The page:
Hi @pandaCat, I recently moved to and work as a structural engineer, in Ontario, and have some first hand experience in all that you have asked above. Both Alberta and Ontario have mild differences in their registration processes, but at their core they're pretty much the same. There are stringent requirements that internationally educated engineers have to meet for PEng registration. I am a registered PrEng with ECSA, and to be honest, it hasn't helped me in any way with my registration with the PEO (Ontario), I have had to go through the entire process just like any other internationally educated engineer. It is possible to get job, as a graduate engineer/engineering intern without being a registered PEng, but I would advise that you to, at least register as an EIT (Engineering Intern) with either APEGA or the PEO. The work you do, will be under the supervision of a PEng. Have a read through this pamphlet, it contains all the requirements for newcomer engineer registration with the PEO: http://www.peo.on.ca/index.php/ci_id/22546/la_id/1.htm The job market is really tough for newcomer engineers. Doing your Masters here in Canada helps, taking a junior position to gain experience, while you obtain your PEng also helps. Best of luck mate.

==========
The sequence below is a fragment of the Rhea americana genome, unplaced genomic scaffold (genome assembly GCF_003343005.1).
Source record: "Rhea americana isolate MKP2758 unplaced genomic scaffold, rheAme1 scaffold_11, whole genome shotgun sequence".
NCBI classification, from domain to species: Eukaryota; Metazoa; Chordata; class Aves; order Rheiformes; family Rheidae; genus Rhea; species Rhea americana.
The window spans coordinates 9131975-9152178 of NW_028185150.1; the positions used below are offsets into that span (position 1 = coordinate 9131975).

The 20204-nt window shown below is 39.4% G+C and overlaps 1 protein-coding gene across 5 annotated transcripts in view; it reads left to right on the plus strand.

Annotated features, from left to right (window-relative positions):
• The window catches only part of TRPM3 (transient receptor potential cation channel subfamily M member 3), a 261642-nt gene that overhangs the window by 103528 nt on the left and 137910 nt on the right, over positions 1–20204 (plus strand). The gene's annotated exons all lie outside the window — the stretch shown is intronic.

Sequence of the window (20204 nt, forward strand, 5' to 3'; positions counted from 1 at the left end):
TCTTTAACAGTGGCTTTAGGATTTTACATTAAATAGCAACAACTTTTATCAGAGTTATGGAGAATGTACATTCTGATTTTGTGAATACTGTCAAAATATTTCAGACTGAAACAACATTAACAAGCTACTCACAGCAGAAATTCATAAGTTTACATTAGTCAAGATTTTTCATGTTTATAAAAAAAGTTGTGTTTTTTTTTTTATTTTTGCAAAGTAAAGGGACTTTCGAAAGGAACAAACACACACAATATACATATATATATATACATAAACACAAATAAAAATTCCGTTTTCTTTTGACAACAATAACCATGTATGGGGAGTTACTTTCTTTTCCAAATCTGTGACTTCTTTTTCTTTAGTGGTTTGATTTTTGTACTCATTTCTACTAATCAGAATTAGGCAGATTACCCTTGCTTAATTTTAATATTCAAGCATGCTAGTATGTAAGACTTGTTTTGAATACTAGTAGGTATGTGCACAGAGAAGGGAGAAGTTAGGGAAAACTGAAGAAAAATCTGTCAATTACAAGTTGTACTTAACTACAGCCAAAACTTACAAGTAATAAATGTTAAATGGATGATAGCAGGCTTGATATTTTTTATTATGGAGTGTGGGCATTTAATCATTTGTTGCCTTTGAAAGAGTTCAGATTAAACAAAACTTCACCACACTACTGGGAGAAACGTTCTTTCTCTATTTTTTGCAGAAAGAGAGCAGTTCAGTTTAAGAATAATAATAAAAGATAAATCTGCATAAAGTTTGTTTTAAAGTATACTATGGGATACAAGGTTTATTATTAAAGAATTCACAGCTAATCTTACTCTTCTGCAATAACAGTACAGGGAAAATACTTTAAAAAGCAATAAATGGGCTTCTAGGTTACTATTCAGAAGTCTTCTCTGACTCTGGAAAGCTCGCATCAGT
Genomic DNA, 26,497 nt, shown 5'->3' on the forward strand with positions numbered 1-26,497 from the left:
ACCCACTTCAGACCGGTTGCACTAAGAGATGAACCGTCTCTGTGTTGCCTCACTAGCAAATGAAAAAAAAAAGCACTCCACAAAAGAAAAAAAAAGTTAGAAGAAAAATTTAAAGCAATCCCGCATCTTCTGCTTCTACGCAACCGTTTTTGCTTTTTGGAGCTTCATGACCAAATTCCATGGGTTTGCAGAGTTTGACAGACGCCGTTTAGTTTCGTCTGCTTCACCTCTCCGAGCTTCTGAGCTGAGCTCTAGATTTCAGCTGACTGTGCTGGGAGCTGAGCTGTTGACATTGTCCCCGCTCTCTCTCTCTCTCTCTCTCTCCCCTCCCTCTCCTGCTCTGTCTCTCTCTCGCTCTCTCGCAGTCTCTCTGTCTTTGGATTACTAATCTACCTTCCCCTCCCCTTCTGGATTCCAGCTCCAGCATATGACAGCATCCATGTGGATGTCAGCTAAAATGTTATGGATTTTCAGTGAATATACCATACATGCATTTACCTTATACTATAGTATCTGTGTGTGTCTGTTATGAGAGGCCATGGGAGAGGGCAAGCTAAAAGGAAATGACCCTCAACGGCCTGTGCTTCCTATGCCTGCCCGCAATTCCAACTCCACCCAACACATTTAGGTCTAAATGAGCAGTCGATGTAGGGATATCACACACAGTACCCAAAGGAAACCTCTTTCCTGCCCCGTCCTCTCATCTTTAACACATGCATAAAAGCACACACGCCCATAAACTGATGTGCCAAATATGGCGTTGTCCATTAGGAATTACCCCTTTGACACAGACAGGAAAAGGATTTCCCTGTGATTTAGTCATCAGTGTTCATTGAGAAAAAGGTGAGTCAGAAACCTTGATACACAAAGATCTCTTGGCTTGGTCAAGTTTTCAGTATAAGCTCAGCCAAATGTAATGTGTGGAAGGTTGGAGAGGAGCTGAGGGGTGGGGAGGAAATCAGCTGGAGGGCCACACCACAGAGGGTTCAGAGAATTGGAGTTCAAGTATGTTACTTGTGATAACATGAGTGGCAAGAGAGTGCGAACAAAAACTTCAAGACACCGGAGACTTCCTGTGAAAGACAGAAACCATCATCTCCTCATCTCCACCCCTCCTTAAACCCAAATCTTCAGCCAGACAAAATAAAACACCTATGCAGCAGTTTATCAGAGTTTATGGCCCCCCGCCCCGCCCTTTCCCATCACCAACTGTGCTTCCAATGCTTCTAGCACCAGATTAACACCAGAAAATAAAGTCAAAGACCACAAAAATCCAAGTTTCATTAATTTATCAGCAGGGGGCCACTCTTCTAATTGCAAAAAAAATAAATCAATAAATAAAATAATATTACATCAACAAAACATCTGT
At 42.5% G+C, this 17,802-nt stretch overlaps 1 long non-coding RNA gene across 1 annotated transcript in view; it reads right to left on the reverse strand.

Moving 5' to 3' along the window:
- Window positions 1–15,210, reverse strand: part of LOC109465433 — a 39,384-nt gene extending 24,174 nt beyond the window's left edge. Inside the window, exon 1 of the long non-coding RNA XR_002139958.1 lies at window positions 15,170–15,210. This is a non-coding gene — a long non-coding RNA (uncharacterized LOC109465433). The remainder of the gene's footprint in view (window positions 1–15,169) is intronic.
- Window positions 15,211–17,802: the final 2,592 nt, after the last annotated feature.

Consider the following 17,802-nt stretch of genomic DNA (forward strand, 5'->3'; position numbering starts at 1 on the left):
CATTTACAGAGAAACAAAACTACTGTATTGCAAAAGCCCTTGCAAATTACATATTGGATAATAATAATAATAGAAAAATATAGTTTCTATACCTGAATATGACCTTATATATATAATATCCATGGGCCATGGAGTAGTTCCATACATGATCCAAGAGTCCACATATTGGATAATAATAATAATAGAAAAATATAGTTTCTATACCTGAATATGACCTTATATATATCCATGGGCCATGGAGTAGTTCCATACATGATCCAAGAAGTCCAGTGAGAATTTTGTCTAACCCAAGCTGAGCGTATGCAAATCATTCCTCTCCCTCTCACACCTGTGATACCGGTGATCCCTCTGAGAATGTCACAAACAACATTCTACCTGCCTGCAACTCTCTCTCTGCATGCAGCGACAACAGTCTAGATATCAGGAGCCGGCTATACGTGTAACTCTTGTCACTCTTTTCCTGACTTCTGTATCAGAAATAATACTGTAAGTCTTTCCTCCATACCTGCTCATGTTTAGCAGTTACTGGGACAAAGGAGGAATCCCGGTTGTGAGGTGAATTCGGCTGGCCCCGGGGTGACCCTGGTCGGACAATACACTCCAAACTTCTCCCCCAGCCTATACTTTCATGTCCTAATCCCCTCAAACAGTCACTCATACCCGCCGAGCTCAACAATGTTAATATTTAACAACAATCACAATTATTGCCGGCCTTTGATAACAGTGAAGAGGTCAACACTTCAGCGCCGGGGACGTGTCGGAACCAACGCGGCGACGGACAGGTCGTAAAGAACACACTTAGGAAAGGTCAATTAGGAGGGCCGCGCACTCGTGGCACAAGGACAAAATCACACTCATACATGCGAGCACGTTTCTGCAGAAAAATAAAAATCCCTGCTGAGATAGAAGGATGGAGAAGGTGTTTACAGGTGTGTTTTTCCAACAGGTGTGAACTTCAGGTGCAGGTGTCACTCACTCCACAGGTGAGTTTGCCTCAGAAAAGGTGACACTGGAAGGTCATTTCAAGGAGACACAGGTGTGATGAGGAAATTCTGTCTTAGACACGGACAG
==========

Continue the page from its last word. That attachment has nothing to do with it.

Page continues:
5. 1 point
    Hi @Liezelleroux, have you considered opening a bank account in Canada in your name already (e.g. at RBC) and then depositing the money from your father-in-law's account directly there? You only have to convert it from USD to CAD then.
  6. 1 point
    Do not go with "Its Canada Time": saw some posts on the SACanada FB group from people who were scammed. Read here as well: https://ca.trustpilot.com/review/www.itscanadatime.com
  7. 1 point